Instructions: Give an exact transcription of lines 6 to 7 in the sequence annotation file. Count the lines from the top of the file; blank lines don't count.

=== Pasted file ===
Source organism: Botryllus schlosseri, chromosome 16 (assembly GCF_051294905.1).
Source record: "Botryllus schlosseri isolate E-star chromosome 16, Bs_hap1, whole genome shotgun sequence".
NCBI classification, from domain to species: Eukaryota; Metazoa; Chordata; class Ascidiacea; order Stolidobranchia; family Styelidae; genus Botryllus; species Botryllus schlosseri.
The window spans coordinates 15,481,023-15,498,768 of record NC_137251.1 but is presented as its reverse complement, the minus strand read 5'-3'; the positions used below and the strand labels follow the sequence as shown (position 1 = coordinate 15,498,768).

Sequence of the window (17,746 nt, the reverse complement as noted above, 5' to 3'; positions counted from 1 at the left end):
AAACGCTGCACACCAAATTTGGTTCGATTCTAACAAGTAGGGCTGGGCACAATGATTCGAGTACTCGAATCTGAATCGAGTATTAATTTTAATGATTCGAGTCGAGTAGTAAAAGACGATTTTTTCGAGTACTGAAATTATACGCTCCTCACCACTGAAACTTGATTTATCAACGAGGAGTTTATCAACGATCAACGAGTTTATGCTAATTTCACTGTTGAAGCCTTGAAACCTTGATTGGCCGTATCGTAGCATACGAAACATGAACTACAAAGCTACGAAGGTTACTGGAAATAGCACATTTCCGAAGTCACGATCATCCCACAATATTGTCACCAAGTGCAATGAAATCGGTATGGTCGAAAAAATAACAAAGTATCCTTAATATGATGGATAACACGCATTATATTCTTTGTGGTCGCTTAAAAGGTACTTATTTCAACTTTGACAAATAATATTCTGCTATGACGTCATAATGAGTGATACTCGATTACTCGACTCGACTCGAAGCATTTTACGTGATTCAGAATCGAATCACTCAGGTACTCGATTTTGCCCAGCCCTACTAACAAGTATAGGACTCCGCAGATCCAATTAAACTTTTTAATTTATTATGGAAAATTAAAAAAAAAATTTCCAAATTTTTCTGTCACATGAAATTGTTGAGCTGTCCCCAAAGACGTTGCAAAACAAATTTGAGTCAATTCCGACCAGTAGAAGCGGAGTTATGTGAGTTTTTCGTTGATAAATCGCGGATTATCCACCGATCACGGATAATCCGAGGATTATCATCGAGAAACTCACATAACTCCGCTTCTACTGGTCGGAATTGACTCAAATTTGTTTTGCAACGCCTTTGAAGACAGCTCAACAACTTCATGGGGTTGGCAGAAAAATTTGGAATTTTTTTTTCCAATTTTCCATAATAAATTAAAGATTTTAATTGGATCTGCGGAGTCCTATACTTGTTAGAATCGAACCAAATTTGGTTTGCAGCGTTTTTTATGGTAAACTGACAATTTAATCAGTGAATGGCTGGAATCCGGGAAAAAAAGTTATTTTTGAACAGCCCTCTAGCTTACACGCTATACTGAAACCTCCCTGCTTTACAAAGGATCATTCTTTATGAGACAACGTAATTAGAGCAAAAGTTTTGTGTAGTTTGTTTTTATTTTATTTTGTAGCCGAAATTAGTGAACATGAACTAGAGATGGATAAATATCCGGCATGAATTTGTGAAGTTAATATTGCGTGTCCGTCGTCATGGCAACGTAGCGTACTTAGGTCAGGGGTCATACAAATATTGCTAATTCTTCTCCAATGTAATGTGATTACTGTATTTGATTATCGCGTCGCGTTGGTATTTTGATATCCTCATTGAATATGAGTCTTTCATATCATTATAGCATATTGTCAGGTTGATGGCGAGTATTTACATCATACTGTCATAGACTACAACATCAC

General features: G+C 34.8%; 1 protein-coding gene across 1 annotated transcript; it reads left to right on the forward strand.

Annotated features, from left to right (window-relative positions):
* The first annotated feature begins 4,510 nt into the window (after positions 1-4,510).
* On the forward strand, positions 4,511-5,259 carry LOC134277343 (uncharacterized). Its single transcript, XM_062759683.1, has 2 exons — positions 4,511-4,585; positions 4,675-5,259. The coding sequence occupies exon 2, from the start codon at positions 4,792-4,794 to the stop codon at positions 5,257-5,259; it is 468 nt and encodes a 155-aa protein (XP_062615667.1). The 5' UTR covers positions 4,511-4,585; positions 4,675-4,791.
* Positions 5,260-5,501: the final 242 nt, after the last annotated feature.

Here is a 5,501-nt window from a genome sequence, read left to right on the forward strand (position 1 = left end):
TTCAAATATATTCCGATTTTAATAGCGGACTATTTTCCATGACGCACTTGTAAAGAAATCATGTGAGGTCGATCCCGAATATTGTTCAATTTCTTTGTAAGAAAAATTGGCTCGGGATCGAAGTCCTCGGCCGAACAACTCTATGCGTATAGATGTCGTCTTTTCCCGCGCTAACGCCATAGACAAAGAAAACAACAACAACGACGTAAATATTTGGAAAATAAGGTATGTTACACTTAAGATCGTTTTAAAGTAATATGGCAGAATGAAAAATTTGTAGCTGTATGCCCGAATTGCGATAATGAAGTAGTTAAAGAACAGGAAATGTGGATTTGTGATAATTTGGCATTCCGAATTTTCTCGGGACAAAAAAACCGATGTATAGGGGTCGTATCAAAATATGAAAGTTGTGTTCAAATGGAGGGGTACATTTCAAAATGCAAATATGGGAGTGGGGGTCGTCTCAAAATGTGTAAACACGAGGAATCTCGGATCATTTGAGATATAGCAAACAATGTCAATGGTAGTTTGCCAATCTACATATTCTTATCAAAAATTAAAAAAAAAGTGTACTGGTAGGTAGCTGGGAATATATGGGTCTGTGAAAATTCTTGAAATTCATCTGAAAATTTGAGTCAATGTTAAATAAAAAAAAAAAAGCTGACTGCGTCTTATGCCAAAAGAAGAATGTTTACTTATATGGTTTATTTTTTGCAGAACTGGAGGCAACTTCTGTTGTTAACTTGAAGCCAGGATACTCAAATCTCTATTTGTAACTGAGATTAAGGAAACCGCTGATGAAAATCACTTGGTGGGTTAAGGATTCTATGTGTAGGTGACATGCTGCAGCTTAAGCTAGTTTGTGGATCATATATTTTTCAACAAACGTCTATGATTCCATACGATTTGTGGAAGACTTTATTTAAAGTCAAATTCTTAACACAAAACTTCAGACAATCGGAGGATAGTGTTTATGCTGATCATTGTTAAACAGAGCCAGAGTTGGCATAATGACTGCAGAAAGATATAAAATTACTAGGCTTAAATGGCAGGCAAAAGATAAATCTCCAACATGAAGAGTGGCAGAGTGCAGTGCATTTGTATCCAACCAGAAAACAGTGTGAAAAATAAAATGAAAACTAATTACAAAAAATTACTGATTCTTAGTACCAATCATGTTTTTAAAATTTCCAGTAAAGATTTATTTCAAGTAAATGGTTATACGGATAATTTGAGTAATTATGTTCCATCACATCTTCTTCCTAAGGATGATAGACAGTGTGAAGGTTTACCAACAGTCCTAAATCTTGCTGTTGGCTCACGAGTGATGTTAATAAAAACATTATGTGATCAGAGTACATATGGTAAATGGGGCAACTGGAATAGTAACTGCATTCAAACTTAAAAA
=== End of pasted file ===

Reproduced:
AAACGCTGCACACCAAATTTGGTTCGATTCTAACAAGTAGGGCTGGGCACAATGATTCGAGTACTCGAATCTGAATCGAGTATTAATTTTAATGATTCGAGTCGAGTAGTAAAAGACGATTTTTTCGAGTACTGAAATTATACGCTCCTCACCACTGAAACTTGATTTATCAACGAGGAGTTTATCAACGATCAACGAGTTTATGCTAATTTCACTGTTGAAGCCTTGAAACCTTGATTGGCCGTATCGTAGCATACGAAACATGAACTACAAAGCTACGAAGGTTACTGGAAATAGCACATTTCCGAAGTCACGATCATCCCACAATATTGTCACCAAGTGCAATGAAATCGGTATGGTCGAAAAAATAACAAAGTATCCTTAATATGATGGATAACACGCATTATATTCTTTGTGGTCGCTTAAAAGGTACTTATTTCAACTTTGACAAATAATATTCTGCTATGACGTCATAATGAGTGATACTCGATTACTCGACTCGACTCGAAGCATTTTACGTGATTCAGAATCGAATCACTCAGGTACTCGATTTTGCCCAGCCCTACTAACAAGTATAGGACTCCGCAGATCCAATTAAACTTTTTAATTTATTATGGAAAATTAAAAAAAAAATTTCCAAATTTTTCTGTCACATGAAATTGTTGAGCTGTCCCCAAAGACGTTGCAAAACAAATTTGAGTCAATTCCGACCAGTAGAAGCGGAGTTATGTGAGTTTTTCGTTGATAAATCGCGGATTATCCACCGATCACGGATAATCCGAGGATTATCATCGAGAAACTCACATAACTCCGCTTCTACTGGTCGGAATTGACTCAAATTTGTTTTGCAACGCCTTTGAAGACAGCTCAACAACTTCATGGGGTTGGCAGAAAAATTTGGAATTTTTTTTTCCAATTTTCCATAATAAATTAAAGATTTTAATTGGATCTGCGGAGTCCTATACTTGTTAGAATCGAACCAAATTTGGTTTGCAGCGTTTTTTATGGTAAACTGACAATTTAATCAGTGAATGGCTGGAATCCGGGAAAAAAAGTTATTTTTGAACAGCCCTCTAGCTTACACGCTATACTGAAACCTCCCTGCTTTACAAAGGATCATTCTTTATGAGACAACGTAATTAGAGCAAAAGTTTTGTGTAGTTTGTTTTTATTTTATTTTGTAGCCGAAATTAGTGAACATGAACTAGAGATGGATAAATATCCGGCATGAATTTGTGAAGTTAATATTGCGTGTCCGTCGTCATGGCAACGTAGCGTACTTAGGTCAGGGGTCATACAAATATTGCTAATTCTTCTCCAATGTAATGTGATTACTGTATTTGATTATCGCGTCGCGTTGGTATTTTGATATCCTCATTGAATATGAGTCTTTCATATCATTATAGCATATTGTCAGGTTGATGGCGAGTATTTACATCATACTGTCATAGACTACAACATCAC

General features: G+C 34.8%; 1 protein-coding gene across 1 annotated transcript; it reads left to right on the forward strand.